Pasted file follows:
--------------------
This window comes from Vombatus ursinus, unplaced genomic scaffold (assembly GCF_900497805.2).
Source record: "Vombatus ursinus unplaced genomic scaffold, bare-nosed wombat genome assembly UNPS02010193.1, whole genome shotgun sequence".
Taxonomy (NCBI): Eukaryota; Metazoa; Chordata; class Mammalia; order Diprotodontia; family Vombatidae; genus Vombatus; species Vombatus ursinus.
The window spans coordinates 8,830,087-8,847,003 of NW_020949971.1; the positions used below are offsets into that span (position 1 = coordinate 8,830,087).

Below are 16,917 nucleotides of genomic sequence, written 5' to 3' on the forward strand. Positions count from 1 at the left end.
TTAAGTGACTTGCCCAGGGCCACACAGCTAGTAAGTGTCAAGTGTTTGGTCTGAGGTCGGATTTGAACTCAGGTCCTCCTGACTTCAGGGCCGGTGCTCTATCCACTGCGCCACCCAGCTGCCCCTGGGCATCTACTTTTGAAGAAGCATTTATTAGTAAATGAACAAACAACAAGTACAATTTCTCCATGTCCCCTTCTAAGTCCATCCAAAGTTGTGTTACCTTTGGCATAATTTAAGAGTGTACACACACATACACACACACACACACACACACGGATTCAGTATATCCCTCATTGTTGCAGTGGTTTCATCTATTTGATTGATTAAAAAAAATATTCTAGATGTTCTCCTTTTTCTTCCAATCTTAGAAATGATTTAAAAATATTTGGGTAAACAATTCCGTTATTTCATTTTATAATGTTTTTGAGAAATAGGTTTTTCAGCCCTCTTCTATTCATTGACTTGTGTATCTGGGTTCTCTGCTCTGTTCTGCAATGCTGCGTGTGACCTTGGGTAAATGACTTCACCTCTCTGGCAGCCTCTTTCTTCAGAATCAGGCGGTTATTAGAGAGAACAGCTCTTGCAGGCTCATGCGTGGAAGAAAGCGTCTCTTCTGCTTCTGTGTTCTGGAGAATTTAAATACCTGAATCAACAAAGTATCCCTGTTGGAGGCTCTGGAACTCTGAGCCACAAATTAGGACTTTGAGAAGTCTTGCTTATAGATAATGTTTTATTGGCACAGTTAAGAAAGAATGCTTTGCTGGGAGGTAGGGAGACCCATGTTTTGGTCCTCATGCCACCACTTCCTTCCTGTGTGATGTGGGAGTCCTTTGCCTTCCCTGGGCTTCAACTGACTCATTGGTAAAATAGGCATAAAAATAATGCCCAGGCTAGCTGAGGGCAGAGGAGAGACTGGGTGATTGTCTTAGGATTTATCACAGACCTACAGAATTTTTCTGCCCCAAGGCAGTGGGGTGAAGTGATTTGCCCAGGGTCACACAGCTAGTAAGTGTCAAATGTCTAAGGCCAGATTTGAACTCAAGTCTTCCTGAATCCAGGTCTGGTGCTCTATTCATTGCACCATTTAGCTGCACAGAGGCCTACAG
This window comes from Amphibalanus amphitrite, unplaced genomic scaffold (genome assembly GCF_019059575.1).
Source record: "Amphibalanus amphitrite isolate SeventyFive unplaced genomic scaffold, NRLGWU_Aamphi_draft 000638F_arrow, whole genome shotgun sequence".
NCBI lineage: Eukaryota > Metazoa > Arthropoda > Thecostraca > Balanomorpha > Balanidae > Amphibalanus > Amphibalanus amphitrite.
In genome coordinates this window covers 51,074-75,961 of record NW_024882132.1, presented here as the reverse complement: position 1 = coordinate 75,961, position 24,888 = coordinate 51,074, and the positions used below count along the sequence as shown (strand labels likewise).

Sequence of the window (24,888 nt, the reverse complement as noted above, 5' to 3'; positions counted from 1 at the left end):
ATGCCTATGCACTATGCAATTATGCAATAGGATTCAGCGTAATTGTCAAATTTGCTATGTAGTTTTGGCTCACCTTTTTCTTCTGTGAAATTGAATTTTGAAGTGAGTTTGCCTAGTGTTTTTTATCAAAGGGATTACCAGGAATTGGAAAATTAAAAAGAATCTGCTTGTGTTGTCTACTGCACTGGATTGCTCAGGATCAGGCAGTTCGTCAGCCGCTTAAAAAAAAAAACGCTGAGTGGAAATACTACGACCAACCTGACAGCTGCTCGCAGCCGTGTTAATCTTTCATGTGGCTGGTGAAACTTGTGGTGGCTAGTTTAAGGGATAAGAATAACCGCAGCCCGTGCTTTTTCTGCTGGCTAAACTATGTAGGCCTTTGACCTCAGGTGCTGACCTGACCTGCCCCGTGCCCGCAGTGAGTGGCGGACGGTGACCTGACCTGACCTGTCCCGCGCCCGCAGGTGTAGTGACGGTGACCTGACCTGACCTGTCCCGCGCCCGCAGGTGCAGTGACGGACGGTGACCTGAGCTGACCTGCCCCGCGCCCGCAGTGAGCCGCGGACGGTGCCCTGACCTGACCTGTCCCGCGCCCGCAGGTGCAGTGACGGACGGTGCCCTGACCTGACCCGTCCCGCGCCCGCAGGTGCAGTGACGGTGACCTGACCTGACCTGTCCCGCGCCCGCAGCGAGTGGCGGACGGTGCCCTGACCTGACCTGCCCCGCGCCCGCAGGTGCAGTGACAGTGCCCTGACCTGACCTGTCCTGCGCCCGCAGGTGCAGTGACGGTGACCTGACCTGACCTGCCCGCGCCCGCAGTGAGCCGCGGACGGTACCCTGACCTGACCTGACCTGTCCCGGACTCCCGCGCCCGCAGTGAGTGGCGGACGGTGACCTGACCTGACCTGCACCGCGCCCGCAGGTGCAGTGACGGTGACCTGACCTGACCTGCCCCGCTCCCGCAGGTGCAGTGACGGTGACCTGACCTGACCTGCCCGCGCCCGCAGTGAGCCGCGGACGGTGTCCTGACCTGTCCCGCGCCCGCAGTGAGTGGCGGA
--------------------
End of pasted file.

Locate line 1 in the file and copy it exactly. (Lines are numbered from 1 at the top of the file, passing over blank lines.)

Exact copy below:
This window comes from Vombatus ursinus, unplaced genomic scaffold (assembly GCF_900497805.2).